One way this problem is handled is by increasing the amount of education patients receive about their lifestyle choices and/or their diseases. When patients know what they need to do to stay healthy, they are less inclined to visit their doctors as frequently. In addition, if patients understand the health problems that will result from not taking care of themselves, they will be more likely to follow their prescribed treatments.
Educational forms range from pamphlets in a doctor's office to radio announcements to television shows. Paper-based educational material is cheap, easy to produce, and easy to distribute. Unfortunately, pamphlets or articles are limited to words and pictures and are usually quite boring, which makes it unlikely that patients will enjoy and remember reading them. Radio announcements and television shows are more lively and entertaining, but they are broadcast to the general public. Thus they cannot be customized to a particular patient.
Due to technological advances, patients can now be educated using CD-ROMs, the Internet, and multimedia processors. U.S. Pat. No. 5,307,263 by the present inventor discloses a modular, microprocessor-based health monitoring system. The hand-held unit has a display screen, a control button pad, interchangeable program cartridges, and sensors for monitoring a variety of healthcare data. The program cartridges include motivational and educational material related to use of the device, including step-by-step instructions. Acquired data may be transmitted to a data management unit via an interface cable, or to a clearing house via telephone lines. A program cartridge for monitoring glucose levels and a glucose sensor is disclosed for the purpose of caring for children with diabetes.
U.S. Pat. Nos. 5,597,307 and 5,624,265 by Redford and Stem describe an educational system and apparatus aimed at children which also uses a multimedia processor. This invention comprises a remote control located in a book or other printed publication. A child can read the book while watching the display generated by the multimedia processor, and then press the buttons in the remote control book to alter what he sees.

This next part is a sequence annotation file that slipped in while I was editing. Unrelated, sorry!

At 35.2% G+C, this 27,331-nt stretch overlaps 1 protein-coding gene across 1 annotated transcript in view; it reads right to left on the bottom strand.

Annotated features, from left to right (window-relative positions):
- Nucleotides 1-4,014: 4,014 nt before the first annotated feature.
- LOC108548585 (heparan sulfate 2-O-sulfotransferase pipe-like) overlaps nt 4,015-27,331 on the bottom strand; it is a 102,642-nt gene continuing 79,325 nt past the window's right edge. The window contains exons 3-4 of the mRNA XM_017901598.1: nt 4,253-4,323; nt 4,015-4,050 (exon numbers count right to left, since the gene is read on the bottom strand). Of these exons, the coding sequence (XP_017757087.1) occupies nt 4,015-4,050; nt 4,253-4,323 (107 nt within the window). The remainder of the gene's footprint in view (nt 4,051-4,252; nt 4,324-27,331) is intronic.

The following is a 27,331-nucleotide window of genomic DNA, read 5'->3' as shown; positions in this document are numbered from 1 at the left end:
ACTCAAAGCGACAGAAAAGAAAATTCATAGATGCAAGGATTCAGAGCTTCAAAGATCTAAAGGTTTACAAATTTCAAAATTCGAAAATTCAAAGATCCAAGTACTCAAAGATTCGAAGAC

None of the above education systems allow an individual to automatically access assigned educational programs remotely. The inventions described above provide general educational programs which are not tailored to any one individual. Neither system provides confirmation that an individual has completed the educational program. Neither system allows a healthcare provider nor teacher to easily custom-design which educational programs a patient or individual is to view. Finally, neither system provides a patient or individual access to an unlimited number of educational programs.
In view of the above, it is an object of the present invention to provide an individual with a remote education system which can be accessed from the individual's home. It is another object of the invention to provide a remote education system which displays educational programs for an individual. It is another object of the present invention to provide interactive educational programs. Another object of the invention is to provide a remote education system comprising a memory card containing an individual's identification code and the locations of educational programs for the individual to View. It is another object of the present invention to provide confirmation that an individual has completed an educational program. It is another object of the invention to provide a remote education system through the Internet. Yet another object of the present invention is to provide a remote healthcare education system for patients. It is another object of the present invention to allow a healthcare provider to assign educational programs for a patient by using a memory card.